NUMSA commemorates the 100 year anniversary of the Russian Revolution

Health And Safety: Fighting this workplace beast called ‘death’

29 November 2005, Posted in News

This beast called ‘death’!How can a pensioned nurse who can’t even work on all shifts operate a clinic?How can we not die when our clinic at work Only operates on Monday, Wednesday and Friday from 8am to 3pm? Can’t we get sick or get injured on Tuesday or Wednesday?Where are the young nurses who will work and take care of us 24/7?Can somebody help us to fight this beast called ‘death’ in our company?Enough is enough!Man dies after gate ‘cannot be opened’Nicholas MahlanguOn October 7 at 3.30am a worker at Maksal Tubes was injured.When the ambulance arrived to take him to hospital, the guard could not open the gate so that we could rush the man to hospital.He said he was under orders from Maksal’s management not to give the key to anyone except management.The worker died while the ambulance waited outside.This is not the first time. In 2004, a similar incident took place where a sick worker died on the company premises because of the key.Numsa Springs organiser Mandla Jele says, “we are busy investigating the incident.”

Death at VWSAM PhaphuVWSA workers were shocked by the death of Numsa member, Dino Oosthuisen, whilst on duty.The 28 year old Oosthuisen was working in the Uitenhage plant’s paint shop when fire broke out on the evening of September 1. He was seriously burnt and rushed to hospital where he died.”This is the second time this has happened,” said one of the paint shop workers. “We don’t know who is next?” VWSA management has said that it will work with the family of the deceased around the funeral arrangements and said that it would carry out a forensic investigation together with Numsa and the department of labour to establish the cause of death.Full-time shop steward, Colin Hart, said the union will make sure that the investigation process is transparent and workers get feedback timeously.The newly elected health and safety representative, Thanduxolo Kosani, said he would also be part of the investigation.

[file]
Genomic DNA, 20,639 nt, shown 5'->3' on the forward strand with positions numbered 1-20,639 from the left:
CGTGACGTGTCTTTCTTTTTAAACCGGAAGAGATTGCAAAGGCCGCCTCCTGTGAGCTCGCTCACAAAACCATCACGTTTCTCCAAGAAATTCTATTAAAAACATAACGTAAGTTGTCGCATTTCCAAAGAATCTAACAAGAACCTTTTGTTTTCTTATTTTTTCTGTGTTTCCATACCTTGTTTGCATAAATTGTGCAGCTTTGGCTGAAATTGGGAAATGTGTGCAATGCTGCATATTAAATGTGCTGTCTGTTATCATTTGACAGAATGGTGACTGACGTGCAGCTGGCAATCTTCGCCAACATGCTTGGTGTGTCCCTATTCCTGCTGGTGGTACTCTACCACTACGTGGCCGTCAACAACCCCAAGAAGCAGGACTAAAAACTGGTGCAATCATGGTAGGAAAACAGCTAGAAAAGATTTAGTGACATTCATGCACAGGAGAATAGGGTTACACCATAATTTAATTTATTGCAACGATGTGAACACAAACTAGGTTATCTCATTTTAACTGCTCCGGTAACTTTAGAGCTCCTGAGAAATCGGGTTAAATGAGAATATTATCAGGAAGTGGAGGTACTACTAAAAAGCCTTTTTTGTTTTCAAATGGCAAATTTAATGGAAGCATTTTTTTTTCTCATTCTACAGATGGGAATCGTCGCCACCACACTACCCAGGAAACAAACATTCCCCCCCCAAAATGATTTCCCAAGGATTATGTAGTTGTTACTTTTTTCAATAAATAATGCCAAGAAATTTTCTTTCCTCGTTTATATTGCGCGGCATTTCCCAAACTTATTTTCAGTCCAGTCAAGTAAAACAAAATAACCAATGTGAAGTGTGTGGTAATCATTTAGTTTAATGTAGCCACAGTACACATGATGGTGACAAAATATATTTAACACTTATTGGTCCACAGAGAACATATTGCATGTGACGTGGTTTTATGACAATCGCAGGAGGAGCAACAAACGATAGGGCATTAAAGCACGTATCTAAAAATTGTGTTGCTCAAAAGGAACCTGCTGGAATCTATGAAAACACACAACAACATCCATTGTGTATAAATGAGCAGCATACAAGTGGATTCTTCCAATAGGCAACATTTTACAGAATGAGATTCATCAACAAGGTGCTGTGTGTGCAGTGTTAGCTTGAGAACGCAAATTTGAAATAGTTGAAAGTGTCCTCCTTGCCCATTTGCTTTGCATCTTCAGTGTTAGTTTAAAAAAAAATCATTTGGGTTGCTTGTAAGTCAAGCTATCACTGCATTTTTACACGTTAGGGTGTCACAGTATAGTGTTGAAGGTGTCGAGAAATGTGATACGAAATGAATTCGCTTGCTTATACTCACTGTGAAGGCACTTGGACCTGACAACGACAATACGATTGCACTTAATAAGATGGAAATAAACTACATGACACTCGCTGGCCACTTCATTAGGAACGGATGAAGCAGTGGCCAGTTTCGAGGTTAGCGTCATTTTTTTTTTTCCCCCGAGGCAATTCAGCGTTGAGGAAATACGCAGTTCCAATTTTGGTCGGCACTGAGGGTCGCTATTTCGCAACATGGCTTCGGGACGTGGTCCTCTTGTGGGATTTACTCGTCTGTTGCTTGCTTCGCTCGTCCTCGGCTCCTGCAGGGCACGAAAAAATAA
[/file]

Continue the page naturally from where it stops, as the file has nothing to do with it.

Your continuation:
Contractor electrocutedAnthony Matthys a worker working for a private contractor working for Eskom was electrocuted in Northern Cape’s Calvinia when the line he was working on was not switched off properly.According to Numsa full-time shop steward, Desmond Mdluli, an Eskom learner operator went to switch off the electricity at the distribution box so that the contractor could work on the line but he found no clear marks to say what was “on” and what was “off”. He switched off one line and to double check, he first checked at the pole which they had to replace and at the line and found both dead.He then said that the contractor could work on the line. It was only when he heard screaming and saw Matthys holding the wire with both hands that he realised that the line was not switched off.Despite both the workers and the ambulance that came to assist giving him mouth to mouth resuscitation and cardiac pulmonary resuscitation, Matthys was declared dead.Meanwhile, the Numsa member in charge of switching off the line has been charged with negligence.In his defence, the worker claims that it was Eskom’s fault that markings were not clear. In addition, if the electricity was set up correctly, the power supply should have tripped as soon as Matthys came into contact with it. He also claims that as a learner operator he was not trained to do that particular job but that he was acting under management’s instructions.